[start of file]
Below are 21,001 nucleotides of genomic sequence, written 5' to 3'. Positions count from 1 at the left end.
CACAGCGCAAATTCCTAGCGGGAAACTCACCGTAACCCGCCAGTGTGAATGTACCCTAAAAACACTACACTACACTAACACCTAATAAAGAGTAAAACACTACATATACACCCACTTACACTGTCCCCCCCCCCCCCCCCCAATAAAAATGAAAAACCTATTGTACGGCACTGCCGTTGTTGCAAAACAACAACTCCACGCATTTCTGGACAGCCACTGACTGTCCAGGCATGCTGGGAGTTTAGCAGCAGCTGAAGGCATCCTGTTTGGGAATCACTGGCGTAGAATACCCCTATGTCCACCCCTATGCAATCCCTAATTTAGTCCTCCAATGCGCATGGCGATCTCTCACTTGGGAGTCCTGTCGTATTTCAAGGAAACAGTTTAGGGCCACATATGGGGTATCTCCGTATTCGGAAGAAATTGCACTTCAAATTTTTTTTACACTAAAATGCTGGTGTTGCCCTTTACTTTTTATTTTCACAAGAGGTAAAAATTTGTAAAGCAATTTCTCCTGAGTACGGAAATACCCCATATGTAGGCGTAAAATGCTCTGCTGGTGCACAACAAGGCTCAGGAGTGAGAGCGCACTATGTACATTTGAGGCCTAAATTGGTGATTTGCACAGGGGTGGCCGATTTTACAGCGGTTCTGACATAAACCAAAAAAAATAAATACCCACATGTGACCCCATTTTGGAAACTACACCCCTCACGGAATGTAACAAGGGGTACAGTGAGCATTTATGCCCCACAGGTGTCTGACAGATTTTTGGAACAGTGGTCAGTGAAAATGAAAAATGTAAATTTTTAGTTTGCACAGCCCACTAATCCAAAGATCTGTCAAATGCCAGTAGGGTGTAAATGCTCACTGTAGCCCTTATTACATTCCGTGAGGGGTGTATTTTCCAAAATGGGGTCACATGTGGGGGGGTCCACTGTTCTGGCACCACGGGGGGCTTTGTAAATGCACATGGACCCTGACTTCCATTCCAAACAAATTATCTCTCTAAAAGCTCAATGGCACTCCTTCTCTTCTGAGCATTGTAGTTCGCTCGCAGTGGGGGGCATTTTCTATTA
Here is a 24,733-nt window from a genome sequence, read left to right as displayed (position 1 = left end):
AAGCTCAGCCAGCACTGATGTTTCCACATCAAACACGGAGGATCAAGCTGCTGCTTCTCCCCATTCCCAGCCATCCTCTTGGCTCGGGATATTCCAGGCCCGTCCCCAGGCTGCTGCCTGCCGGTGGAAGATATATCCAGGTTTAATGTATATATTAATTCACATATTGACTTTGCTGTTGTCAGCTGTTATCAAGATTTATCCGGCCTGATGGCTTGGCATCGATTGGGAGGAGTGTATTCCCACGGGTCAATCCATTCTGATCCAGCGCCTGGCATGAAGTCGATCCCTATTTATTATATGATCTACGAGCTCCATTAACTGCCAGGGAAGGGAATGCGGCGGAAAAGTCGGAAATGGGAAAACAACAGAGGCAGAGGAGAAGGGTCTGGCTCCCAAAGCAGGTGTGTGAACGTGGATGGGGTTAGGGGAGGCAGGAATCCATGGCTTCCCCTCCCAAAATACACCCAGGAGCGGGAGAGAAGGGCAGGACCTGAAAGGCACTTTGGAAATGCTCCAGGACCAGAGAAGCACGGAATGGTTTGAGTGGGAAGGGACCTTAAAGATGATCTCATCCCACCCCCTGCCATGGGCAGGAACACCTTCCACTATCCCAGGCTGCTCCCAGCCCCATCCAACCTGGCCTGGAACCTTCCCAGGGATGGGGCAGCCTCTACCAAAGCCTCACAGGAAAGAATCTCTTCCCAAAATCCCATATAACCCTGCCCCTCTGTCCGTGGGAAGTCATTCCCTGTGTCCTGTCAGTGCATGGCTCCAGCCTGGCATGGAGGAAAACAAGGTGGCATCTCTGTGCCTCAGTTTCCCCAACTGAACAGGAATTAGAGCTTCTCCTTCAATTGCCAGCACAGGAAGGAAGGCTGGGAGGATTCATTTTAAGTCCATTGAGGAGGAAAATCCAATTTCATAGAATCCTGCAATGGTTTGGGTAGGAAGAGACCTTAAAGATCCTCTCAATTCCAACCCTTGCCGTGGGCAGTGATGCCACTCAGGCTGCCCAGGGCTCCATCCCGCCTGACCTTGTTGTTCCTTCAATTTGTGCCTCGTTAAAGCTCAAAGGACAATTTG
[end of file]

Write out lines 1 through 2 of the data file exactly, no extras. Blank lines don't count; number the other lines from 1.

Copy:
Below are 21,001 nucleotides of genomic sequence, written 5' to 3'. Positions count from 1 at the left end.
CACAGCGCAAATTCCTAGCGGGAAACTCACCGTAACCCGCCAGTGTGAATGTACCCTAAAAACACTACACTACACTAACACCTAATAAAGAGTAAAACACTACATATACACCCACTTACACTGTCCCCCCCCCCCCCCCCCAATAAAAATGAAAAACCTATTGTACGGCACTGCCGTTGTTGCAAAACAACAACTCCACGCATTTCTGGACAGCCACTGACTGTCCAGGCATGCTGGGAGTTTAGCAGCAGCTGAAGGCATCCTGTTTGGGAATCACTGGCGTAGAATACCCCTATGTCCACCCCTATGCAATCCCTAATTTAGTCCTCCAATGCGCATGGCGATCTCTCACTTGGGAGTCCTGTCGTATTTCAAGGAAACAGTTTAGGGCCACATATGGGGTATCTCCGTATTCGGAAGAAATTGCACTTCAAATTTTTTTTACACTAAAATGCTGGTGTTGCCCTTTACTTTTTATTTTCACAAGAGGTAAAAATTTGTAAAGCAATTTCTCCTGAGTACGGAAATACCCCATATGTAGGCGTAAAATGCTCTGCTGGTGCACAACAAGGCTCAGGAGTGAGAGCGCACTATGTACATTTGAGGCCTAAATTGGTGATTTGCACAGGGGTGGCCGATTTTACAGCGGTTCTGACATAAACCAAAAAAAATAAATACCCACATGTGACCCCATTTTGGAAACTACACCCCTCACGGAATGTAACAAGGGGTACAGTGAGCATTTATGCCCCACAGGTGTCTGACAGATTTTTGGAACAGTGGTCAGTGAAAATGAAAAATGTAAATTTTTAGTTTGCACAGCCCACTAATCCAAAGATCTGTCAAATGCCAGTAGGGTGTAAATGCTCACTGTAGCCCTTATTACATTCCGTGAGGGGTGTATTTTCCAAAATGGGGTCACATGTGGGGGGGTCCACTGTTCTGGCACCACGGGGGGCTTTGTAAATGCACATGGACCCTGACTTCCATTCCAAACAAATTATCTCTCTAAAAGCTCAATGGCACTCCTTCTCTTCTGAGCATTGTAGTTCGCTCGCAGTGGGGGGCATTTTCTATTA